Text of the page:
My parents have a photograph of my grandfather taken before I was born. In it, he is gesturing, his fingers seem exaggeratedly long and thin. Though not quite as extreme, my sisters and I all inherited his fingers. My work would defiantly be different if my fingers were thicker. Larger fingers and I'd be a different person entirely.

Saturday, August 20, 2011

NEA interview with Alumni Caroline Mak

Caroline Mak, who is having an upcoming exhibition in the Project Room on September 10, was interviewed for the NEA blog about the importance of residencies. She participated in overlapping residencies at Elsewhere and Gallery Aferro.

Sunday, August 14, 2011


Here is my Hands post. It is my favorite youtube video!

Tuesday, August 9, 2011

translator traitor

I'm interested in translation, both of the nuanced and the totally provisional, not-really-right variety. I noticed when we were building the first Aferro that the isolation from outside of our small building community led to slang that then turned into a smallish working vocabulary that was odd enough to confuse others.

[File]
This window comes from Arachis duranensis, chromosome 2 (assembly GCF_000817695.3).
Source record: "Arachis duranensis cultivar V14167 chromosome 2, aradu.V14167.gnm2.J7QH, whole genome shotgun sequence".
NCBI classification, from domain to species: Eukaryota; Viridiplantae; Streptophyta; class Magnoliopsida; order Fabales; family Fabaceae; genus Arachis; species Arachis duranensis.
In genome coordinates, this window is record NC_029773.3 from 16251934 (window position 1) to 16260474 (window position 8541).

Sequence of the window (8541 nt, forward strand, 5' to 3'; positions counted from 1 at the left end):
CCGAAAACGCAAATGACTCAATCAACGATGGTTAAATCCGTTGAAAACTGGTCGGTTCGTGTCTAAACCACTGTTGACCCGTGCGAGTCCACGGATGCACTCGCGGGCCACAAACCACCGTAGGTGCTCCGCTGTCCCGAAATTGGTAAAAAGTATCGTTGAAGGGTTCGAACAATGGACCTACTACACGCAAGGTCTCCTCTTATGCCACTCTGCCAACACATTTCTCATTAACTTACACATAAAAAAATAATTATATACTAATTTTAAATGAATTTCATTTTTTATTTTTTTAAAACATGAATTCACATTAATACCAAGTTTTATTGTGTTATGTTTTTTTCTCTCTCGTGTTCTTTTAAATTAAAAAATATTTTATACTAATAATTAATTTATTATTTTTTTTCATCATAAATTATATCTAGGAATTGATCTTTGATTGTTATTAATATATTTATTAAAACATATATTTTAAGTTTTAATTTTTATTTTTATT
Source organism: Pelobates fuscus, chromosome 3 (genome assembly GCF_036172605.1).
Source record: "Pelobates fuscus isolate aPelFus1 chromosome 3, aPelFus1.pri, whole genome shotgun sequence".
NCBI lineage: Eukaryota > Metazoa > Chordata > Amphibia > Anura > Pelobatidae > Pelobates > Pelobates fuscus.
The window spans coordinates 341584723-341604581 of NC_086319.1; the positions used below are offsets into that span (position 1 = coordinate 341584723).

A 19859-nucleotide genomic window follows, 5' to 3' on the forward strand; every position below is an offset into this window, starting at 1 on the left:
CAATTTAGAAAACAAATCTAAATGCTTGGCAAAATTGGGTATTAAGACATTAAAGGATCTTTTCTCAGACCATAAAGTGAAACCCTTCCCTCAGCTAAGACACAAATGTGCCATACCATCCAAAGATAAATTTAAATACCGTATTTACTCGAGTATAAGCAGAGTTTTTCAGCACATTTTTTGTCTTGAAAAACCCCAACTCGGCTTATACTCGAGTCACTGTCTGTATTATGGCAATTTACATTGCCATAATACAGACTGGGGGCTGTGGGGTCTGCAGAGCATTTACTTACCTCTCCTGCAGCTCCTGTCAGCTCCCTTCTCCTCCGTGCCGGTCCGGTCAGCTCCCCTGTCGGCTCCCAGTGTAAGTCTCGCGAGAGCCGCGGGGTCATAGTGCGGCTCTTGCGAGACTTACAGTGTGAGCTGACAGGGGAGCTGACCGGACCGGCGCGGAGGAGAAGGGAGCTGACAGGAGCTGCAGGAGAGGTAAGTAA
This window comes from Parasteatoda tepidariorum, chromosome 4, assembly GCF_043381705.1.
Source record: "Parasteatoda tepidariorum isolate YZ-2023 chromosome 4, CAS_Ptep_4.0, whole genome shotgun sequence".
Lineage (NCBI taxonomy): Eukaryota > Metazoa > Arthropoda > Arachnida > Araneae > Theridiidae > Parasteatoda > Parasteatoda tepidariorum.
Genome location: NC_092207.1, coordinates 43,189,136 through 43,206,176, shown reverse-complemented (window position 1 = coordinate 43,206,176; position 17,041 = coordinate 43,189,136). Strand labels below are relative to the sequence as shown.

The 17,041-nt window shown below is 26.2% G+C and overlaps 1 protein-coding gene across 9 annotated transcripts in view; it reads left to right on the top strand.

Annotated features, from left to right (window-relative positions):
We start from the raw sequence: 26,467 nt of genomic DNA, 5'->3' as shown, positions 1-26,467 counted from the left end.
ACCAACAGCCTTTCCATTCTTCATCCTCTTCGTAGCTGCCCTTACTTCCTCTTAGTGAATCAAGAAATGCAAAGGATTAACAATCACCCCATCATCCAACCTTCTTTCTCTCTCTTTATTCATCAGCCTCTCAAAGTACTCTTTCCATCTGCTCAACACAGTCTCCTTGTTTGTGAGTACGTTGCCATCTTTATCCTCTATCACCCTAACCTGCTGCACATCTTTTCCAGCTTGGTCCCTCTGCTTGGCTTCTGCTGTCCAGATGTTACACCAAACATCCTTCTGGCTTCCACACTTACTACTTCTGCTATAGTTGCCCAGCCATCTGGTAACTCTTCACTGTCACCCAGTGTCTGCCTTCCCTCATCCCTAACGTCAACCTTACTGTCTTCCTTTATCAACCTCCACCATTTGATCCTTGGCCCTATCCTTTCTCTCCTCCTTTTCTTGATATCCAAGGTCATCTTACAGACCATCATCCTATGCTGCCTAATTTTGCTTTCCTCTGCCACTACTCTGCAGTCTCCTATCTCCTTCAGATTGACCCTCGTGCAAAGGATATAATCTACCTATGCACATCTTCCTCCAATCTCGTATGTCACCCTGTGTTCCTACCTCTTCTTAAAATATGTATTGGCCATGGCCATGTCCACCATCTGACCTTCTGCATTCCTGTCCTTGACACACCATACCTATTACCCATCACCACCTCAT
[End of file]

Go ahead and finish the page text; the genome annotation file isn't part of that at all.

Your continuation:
As a nonsigner, I can't tell what they are really saying in this video, or comment the quality of the language. Wonder if there is any Lorca in ASL. Any signers out there? How are they doing?


interuption from HANDS week

Greetings everyone! These are the countries visiting this blog most:

United States
United Kingdom
South Korea

Friday, August 5, 2011

hands with words:

When I see tattooed hands, I sometimes think about the inscribed hands Robert Mitchum's character in Charles Laughton's 1955 film, "Night of the Hunter" (top).  It was cool how Spike Lee echoed that with Radio Raheem in "Do the Right Thing". Mitchum has the words Love and Hate tatooed on his knuckles, while Raheem wears the same two words as gold mega-rings.  I don't think the monologues they deliver, describing the epic battle of right and left, love and hate, good and evil (directed at the fourth wall) are word-for-word identical, but they are pretty close...

Wednesday, August 3, 2011

tattooed hands

I'm interested in people who get tattoos on their hands. The hands are a "total commitment" tattoo (and your face, obviously) in that you can't hide them. I love seeing what people get on their fingers and the variations on four letter, related, meaningful words.

Tuesday, August 2, 2011